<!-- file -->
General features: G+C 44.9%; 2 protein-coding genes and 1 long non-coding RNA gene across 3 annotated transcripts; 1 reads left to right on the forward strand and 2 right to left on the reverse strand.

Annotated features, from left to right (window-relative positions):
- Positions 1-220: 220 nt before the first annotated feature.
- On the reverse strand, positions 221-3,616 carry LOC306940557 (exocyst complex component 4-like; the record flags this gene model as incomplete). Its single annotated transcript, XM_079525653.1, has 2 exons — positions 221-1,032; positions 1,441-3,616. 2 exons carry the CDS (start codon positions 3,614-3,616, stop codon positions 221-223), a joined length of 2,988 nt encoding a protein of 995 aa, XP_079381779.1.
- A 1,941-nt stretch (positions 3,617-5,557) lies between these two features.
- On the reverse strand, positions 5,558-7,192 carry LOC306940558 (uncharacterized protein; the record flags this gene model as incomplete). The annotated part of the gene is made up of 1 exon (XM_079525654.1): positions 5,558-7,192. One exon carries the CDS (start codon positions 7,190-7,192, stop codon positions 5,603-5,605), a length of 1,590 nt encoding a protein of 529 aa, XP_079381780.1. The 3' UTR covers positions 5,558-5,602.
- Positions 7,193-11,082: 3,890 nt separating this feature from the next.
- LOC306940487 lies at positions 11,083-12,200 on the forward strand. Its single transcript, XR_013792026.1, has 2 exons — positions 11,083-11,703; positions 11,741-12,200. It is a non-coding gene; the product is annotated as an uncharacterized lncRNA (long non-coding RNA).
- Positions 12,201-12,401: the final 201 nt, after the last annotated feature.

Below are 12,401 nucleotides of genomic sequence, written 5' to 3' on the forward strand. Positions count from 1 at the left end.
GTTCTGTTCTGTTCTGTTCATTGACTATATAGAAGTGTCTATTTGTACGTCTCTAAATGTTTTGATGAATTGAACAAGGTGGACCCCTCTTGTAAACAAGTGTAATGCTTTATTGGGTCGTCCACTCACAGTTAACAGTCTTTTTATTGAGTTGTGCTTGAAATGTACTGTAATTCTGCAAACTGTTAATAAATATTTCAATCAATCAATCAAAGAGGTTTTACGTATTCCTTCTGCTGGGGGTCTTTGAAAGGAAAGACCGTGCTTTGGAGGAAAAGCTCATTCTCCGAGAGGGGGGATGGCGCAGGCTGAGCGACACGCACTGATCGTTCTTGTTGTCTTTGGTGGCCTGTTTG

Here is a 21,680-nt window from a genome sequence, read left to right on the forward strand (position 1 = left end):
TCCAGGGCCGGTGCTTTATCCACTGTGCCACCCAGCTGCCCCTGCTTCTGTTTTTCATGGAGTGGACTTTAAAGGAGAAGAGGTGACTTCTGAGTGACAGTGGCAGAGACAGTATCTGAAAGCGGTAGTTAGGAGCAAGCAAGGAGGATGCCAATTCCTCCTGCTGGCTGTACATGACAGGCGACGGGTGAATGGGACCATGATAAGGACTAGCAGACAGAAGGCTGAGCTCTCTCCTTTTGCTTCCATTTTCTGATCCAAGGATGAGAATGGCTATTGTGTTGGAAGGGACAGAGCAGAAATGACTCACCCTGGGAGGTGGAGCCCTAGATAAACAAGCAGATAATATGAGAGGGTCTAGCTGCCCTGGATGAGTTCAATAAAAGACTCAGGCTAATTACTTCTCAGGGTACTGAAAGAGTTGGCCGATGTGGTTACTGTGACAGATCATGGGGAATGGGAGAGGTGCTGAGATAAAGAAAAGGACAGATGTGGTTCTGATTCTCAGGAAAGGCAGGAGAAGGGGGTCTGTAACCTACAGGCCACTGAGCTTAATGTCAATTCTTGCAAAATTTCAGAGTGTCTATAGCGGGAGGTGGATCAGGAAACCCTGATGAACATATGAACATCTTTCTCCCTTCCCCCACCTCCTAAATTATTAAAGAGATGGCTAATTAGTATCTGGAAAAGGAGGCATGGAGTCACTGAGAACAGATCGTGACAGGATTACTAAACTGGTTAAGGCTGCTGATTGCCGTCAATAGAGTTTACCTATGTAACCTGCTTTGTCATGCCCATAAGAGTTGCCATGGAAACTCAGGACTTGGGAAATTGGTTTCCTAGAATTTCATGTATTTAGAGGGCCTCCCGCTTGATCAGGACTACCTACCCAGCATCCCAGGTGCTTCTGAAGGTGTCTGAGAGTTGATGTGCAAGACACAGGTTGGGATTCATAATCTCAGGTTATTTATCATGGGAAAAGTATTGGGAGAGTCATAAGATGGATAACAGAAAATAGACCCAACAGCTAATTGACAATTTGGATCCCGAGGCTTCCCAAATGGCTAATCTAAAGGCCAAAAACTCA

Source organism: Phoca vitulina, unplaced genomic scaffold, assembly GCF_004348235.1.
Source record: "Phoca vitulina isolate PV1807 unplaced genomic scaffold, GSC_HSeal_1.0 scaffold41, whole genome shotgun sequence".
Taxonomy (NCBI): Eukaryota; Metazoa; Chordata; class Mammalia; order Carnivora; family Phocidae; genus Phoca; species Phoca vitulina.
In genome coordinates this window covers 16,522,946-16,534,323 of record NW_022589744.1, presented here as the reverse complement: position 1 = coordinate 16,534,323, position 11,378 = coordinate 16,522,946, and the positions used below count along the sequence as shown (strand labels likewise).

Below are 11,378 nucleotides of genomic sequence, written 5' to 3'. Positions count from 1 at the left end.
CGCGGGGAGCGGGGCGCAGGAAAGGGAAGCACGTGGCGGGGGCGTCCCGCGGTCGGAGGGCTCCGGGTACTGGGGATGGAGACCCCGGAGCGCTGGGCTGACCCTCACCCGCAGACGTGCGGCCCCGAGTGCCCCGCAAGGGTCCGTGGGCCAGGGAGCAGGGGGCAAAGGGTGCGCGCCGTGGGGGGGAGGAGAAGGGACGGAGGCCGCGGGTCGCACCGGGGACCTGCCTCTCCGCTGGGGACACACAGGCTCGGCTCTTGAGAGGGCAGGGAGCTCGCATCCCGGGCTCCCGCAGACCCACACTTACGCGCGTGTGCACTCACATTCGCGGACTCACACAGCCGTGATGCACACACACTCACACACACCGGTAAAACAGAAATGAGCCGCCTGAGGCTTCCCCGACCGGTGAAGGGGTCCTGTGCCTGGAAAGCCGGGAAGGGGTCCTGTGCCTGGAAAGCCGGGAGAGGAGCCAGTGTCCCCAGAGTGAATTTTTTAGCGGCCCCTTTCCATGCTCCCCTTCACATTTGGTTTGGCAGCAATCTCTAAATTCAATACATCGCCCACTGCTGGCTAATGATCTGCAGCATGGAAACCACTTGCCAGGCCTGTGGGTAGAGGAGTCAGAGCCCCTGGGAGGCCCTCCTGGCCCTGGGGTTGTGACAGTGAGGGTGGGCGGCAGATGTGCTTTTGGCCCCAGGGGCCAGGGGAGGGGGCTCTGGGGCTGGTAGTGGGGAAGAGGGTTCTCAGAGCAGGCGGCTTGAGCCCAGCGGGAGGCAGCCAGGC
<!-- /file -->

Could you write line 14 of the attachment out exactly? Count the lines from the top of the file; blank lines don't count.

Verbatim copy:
Source organism: Phoca vitulina, unplaced genomic scaffold, assembly GCF_004348235.1.